Psychedelic pictures for children?
People tell me they think of “whimsy” when they look at my illustrations. But I have no idea what they are talking about. I work hard to make them look natural. And I always am trying to learn how to make them more desirable to look at, like the backgrounds; the most important part of a picture and hardest to do (except for the faces). I can’t do them purely from my subconscious, as some artists pretend to do.
Some contemporary painting is illustrative, and the best of it implies a complexity that goes beyond the literal. But this isn’t the objective of illustration.
The problem is that illustration is too often perceived in terms of painting. It is literal, and by consequence, is often seen as simplistic when compared to painting. If modern art schools had not taught every one that simplicity of abstraction, is “art” then N.C. Wyeth’s illustrations would be the norm of illustration.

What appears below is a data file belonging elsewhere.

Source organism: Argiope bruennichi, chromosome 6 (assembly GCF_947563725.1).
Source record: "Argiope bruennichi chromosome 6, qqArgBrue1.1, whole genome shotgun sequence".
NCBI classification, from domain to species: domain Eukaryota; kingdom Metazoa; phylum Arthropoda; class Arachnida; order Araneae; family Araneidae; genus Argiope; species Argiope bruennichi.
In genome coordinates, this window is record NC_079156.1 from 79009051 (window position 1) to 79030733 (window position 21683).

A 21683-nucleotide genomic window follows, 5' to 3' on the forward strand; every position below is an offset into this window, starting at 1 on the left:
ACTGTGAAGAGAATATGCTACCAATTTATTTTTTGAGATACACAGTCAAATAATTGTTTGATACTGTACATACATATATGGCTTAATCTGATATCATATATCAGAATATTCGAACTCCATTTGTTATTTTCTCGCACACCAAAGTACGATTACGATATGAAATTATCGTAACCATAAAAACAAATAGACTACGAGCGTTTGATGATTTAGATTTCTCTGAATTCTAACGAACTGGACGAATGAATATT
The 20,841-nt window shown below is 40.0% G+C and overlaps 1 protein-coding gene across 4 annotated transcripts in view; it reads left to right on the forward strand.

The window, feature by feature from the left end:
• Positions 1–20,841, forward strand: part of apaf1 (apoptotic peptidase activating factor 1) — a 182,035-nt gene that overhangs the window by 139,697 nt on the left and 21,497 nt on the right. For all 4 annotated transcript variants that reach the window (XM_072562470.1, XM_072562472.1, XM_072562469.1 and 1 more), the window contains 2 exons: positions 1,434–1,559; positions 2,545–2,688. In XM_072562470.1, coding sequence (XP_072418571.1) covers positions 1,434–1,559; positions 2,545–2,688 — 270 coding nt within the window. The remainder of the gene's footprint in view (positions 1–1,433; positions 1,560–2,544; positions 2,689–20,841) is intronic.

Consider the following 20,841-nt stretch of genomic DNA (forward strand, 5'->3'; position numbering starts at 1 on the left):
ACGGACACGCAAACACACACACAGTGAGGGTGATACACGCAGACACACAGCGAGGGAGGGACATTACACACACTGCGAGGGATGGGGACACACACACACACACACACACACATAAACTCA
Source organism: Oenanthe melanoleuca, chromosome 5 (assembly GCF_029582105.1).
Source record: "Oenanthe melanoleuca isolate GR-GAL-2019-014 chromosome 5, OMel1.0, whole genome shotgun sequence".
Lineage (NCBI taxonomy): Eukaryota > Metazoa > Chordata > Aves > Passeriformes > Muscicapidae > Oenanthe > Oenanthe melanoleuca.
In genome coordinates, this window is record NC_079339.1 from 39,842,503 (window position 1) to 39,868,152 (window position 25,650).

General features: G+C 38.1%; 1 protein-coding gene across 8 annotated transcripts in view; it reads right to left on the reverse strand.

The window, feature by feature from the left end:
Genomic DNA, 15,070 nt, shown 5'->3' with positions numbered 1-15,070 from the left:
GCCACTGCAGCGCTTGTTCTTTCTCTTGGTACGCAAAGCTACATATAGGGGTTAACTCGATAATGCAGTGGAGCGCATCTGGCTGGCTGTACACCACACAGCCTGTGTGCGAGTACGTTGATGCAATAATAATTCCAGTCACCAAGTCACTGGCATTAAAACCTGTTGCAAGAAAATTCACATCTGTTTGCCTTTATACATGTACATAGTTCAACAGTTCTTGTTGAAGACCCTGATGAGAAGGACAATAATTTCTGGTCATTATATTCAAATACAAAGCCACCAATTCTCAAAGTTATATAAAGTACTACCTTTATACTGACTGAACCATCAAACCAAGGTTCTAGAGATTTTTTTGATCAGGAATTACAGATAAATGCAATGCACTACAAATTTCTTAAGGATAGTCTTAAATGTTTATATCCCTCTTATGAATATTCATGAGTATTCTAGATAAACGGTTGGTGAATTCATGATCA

During the golden age of print media (a period that started somewhere just before, and ended somewhere just around the middle, of the 20th century), most illustrators did not have much influence over the content of their work. The exceptions were author/illustrators and creators of books where the illustrator had full rein over both image and story.
Now that e-books are easily produced by artists, I expect to see more people like me that just want to by pass the commercial editors that control art and writing; and go directly to the consumer. But now that modern art has destroyed the narrative skill quality of art, it is hard to find people that know how to do visual story telling, and have it also be a picture that is a pleasure to look at long enough to keep it on your wall. Not that every one likes to sit and look at a painting.
Arthur Rackham, N.C. Wyeth and Howard Pyle are my most favorite illustrators.